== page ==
Serious Insights Commentary: For those seeking technological convergence, IBM’s Watson meets AR in Orlando. Watson recommends and the app, with camera enables, helps visitors figure out what’s nearby. A good test city with its wide array of attractions that often make for difficult choices for first time visitors.
Serious Insights Commentary: So much is being made of VR in the home and among gamers, that the B2B market is getting short shrift. Components are a big deal, and getting the right components are important—there is also a need for marketing material visualization (what will my swag look like) and collaboration enhanced by VR. Unfortunately, this post is more about marketing agencies building consumer VR experiences. Still a good read, but the B2B market remains underserved even in articles that claim to focus on it.
Serious Insights Commentary: Serious Insights wrote about this in Chief Learning Officer magazine and here is a live example. MYOB engages and acclimates employees through VR. Great use case.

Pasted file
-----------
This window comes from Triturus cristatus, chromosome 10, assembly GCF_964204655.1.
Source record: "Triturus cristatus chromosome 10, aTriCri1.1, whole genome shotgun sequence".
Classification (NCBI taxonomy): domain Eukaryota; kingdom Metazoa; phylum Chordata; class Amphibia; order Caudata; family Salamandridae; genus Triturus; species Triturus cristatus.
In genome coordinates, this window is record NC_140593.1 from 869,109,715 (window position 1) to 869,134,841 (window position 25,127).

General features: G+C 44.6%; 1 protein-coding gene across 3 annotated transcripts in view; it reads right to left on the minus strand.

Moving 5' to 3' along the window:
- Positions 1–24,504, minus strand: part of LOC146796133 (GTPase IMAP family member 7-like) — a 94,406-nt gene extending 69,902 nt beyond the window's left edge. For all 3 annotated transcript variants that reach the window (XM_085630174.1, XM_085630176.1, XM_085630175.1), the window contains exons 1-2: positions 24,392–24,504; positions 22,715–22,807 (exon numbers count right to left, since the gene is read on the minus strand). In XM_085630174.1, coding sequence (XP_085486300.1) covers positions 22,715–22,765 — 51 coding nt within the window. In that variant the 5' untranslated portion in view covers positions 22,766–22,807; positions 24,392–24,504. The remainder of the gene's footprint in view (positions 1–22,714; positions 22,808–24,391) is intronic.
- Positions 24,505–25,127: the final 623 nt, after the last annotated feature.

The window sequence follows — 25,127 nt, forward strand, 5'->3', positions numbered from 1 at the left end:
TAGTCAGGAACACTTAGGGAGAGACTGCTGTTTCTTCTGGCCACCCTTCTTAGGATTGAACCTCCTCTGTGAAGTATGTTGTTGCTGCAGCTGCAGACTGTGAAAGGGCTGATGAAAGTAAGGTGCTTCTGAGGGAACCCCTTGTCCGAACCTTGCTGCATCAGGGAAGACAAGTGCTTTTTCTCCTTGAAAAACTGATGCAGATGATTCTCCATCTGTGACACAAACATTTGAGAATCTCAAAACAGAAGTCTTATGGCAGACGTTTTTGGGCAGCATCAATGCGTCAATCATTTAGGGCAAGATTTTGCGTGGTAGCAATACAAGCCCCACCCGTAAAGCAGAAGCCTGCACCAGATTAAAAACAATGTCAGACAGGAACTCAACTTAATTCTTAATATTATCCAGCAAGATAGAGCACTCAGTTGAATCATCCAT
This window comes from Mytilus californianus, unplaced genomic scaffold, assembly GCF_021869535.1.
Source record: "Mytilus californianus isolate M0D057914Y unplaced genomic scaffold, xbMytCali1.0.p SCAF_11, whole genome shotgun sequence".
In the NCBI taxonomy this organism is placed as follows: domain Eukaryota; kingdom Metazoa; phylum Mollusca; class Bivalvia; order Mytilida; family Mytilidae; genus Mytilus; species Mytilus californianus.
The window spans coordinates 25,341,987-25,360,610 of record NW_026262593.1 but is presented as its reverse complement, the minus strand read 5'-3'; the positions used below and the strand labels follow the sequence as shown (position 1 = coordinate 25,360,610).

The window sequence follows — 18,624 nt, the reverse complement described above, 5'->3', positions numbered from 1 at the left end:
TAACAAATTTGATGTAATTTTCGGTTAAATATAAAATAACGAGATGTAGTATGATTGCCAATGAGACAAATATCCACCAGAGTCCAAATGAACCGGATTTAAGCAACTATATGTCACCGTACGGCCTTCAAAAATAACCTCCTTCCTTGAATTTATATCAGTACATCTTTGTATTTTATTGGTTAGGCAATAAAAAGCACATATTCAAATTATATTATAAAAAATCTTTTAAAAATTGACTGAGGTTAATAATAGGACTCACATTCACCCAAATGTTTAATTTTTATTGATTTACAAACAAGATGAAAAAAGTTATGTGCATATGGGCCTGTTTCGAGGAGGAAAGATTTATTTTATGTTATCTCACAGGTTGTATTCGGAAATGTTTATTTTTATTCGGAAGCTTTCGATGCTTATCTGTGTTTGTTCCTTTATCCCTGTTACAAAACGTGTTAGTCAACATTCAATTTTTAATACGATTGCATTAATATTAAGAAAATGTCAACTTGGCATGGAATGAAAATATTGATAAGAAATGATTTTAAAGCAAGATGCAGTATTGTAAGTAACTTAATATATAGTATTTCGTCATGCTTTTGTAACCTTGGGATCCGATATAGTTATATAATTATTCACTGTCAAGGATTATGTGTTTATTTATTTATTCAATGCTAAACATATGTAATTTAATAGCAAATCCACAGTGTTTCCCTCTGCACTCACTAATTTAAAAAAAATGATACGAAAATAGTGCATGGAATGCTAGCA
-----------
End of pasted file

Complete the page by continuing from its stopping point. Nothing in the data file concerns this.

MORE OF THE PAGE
VR for Collaboration
Serious Insights Commentary: It’s expensive to not make a ship correctly. VR and AR help people learn how to deliver quality. Also a good example of associations driving pre-competitive industry practices that can be shared to the benefit of members.
Microsoft HoloLens and Augmented Reality Could Break Construction’s Low-Tech Barriers, For Construction Pros
Serious Insights Commentary: Many speculate about the extent to which jobs will be replaced by technology. Walmart recently announced the demise of many back office jobs. This post offers a take on the collaborative aspects of using technology to enhance, not to replace people.
Serious Insights Commentary: Furnishings make all the sense in the world as a perfect place to bring VR into the home. Models already exist for homes and furnishing, mobile cameras can act as scanners to distances and capture textures. Wayfair’s investment in in-house development will give them insights not available to those who choose outsourcing over development.